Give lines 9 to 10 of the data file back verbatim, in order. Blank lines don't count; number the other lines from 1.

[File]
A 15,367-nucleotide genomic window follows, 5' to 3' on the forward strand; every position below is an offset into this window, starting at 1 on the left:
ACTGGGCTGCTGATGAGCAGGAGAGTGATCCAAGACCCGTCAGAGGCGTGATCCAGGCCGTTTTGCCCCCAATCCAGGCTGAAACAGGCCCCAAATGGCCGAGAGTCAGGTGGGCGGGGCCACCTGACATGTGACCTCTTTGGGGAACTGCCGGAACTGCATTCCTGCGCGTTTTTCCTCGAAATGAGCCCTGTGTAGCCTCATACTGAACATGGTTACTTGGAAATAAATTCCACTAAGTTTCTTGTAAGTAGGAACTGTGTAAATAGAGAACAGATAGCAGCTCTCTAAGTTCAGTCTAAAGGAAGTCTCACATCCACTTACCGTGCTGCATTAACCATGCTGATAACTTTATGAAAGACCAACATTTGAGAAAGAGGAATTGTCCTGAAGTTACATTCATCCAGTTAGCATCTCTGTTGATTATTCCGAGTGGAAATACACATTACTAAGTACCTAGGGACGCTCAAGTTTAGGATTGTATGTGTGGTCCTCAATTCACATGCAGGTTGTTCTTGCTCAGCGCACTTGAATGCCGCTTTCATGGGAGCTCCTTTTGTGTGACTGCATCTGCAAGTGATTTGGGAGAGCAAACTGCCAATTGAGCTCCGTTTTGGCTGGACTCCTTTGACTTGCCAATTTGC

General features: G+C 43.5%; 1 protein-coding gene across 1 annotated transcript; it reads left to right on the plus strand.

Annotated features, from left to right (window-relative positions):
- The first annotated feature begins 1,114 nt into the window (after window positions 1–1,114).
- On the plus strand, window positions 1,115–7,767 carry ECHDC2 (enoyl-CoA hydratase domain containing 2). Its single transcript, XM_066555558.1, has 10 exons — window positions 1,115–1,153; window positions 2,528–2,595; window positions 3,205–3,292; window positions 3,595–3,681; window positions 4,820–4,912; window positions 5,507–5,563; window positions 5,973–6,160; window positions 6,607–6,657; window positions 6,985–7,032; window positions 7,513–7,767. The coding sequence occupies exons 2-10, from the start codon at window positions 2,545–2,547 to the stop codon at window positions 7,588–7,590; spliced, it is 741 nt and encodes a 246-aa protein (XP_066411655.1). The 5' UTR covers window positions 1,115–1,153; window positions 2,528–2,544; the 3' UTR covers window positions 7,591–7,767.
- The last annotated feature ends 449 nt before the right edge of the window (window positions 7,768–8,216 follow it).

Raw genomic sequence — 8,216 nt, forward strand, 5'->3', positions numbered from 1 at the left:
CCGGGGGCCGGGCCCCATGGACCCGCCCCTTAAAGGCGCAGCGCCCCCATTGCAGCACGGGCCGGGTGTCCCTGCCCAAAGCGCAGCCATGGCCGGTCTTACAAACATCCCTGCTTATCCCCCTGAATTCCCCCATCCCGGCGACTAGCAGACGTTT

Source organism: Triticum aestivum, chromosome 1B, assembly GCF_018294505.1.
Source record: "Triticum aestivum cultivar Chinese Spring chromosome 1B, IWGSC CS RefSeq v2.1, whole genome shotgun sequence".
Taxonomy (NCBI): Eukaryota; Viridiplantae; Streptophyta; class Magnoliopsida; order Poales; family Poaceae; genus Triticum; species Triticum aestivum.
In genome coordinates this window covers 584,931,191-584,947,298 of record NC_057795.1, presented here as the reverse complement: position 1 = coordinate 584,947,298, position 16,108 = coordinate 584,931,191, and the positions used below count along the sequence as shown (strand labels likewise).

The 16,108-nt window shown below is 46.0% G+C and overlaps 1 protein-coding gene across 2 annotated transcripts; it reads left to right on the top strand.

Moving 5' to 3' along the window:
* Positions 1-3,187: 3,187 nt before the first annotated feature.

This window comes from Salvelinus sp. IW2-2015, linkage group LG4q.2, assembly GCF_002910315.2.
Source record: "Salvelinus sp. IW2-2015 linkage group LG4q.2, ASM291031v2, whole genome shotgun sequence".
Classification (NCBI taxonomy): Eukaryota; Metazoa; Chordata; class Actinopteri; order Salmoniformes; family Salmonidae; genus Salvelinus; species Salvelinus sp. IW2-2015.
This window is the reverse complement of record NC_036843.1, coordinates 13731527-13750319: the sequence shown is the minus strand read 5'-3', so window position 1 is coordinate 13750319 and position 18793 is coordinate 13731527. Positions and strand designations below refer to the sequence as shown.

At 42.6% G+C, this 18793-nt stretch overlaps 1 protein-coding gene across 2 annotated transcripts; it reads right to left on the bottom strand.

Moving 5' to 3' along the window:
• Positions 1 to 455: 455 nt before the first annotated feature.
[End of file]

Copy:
CCGGGGGCCGGGCCCCATGGACCCGCCCCTTAAAGGCGCAGCGCCCCCATTGCAGCACGGGCCGGGTGTCCCTGCCCAAAGCGCAGCCATGGCCGGTCTTACAAACATCCCTGCTTATCCCCCTGAATTCCCCCATCCCGGCGACTAGCAGACGTTT

Source organism: Triticum aestivum, chromosome 1B, assembly GCF_018294505.1.